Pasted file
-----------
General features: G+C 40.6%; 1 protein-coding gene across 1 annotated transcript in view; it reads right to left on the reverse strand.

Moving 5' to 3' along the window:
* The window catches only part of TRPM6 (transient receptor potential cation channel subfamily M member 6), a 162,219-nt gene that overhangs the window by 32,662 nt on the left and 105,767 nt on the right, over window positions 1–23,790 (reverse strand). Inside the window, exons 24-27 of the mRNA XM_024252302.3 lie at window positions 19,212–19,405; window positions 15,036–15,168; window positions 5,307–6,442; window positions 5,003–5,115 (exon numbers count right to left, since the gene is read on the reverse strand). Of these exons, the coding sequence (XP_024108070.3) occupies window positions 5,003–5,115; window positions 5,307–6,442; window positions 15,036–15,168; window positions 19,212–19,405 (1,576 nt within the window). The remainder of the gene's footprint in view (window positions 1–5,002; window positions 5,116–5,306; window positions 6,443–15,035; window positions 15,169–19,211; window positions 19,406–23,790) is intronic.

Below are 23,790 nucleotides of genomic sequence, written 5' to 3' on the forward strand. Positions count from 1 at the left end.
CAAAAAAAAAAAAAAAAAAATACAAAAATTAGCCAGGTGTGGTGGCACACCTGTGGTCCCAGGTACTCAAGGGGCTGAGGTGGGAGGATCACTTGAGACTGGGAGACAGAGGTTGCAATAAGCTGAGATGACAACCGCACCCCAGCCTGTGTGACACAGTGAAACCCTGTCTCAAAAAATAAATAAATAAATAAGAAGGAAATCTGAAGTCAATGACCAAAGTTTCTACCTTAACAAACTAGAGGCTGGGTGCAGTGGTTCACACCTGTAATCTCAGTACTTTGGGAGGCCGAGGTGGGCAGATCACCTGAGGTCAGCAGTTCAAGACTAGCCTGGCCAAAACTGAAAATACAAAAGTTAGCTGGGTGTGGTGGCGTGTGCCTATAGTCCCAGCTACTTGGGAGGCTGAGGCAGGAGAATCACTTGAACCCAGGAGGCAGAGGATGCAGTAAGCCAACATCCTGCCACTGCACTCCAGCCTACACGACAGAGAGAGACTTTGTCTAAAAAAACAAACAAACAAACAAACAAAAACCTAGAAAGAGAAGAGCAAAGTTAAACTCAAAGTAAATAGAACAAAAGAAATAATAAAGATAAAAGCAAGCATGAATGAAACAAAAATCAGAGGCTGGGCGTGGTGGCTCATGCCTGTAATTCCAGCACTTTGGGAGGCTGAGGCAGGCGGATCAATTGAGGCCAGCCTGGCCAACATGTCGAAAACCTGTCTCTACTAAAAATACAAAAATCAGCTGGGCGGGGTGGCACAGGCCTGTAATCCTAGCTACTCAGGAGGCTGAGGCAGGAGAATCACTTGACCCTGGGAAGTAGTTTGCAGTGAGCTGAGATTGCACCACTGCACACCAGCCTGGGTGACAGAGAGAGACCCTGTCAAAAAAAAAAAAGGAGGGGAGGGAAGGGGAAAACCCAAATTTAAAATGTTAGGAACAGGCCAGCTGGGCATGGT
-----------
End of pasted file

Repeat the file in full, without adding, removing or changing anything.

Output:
General features: G+C 40.6%; 1 protein-coding gene across 1 annotated transcript in view; it reads right to left on the reverse strand.

Moving 5' to 3' along the window:
* The window catches only part of TRPM6 (transient receptor potential cation channel subfamily M member 6), a 162,219-nt gene that overhangs the window by 32,662 nt on the left and 105,767 nt on the right, over window positions 1–23,790 (reverse strand). Inside the window, exons 24-27 of the mRNA XM_024252302.3 lie at window positions 19,212–19,405; window positions 15,036–15,168; window positions 5,307–6,442; window positions 5,003–5,115 (exon numbers count right to left, since the gene is read on the reverse strand). Of these exons, the coding sequence (XP_024108070.3) occupies window positions 5,003–5,115; window positions 5,307–6,442; window positions 15,036–15,168; window positions 19,212–19,405 (1,576 nt within the window). The remainder of the gene's footprint in view (window positions 1–5,002; window positions 5,116–5,306; window positions 6,443–15,035; window positions 15,169–19,211; window positions 19,406–23,790) is intronic.

Below are 23,790 nucleotides of genomic sequence, written 5' to 3' on the forward strand. Positions count from 1 at the left end.
CAAAAAAAAAAAAAAAAAAATACAAAAATTAGCCAGGTGTGGTGGCACACCTGTGGTCCCAGGTACTCAAGGGGCTGAGGTGGGAGGATCACTTGAGACTGGGAGACAGAGGTTGCAATAAGCTGAGATGACAACCGCACCCCAGCCTGTGTGACACAGTGAAACCCTGTCTCAAAAAATAAATAAATAAATAAGAAGGAAATCTGAAGTCAATGACCAAAGTTTCTACCTTAACAAACTAGAGGCTGGGTGCAGTGGTTCACACCTGTAATCTCAGTACTTTGGGAGGCCGAGGTGGGCAGATCACCTGAGGTCAGCAGTTCAAGACTAGCCTGGCCAAAACTGAAAATACAAAAGTTAGCTGGGTGTGGTGGCGTGTGCCTATAGTCCCAGCTACTTGGGAGGCTGAGGCAGGAGAATCACTTGAACCCAGGAGGCAGAGGATGCAGTAAGCCAACATCCTGCCACTGCACTCCAGCCTACACGACAGAGAGAGACTTTGTCTAAAAAAACAAACAAACAAACAAACAAAAACCTAGAAAGAGAAGAGCAAAGTTAAACTCAAAGTAAATAGAACAAAAGAAATAATAAAGATAAAAGCAAGCATGAATGAAACAAAAATCAGAGGCTGGGCGTGGTGGCTCATGCCTGTAATTCCAGCACTTTGGGAGGCTGAGGCAGGCGGATCAATTGAGGCCAGCCTGGCCAACATGTCGAAAACCTGTCTCTACTAAAAATACAAAAATCAGCTGGGCGGGGTGGCACAGGCCTGTAATCCTAGCTACTCAGGAGGCTGAGGCAGGAGAATCACTTGACCCTGGGAAGTAGTTTGCAGTGAGCTGAGATTGCACCACTGCACACCAGCCTGGGTGACAGAGAGAGACCCTGTCAAAAAAAAAAAAGGAGGGGAGGGAAGGGGAAAACCCAAATTTAAAATGTTAGGAACAGGCCAGCTGGGCATGGT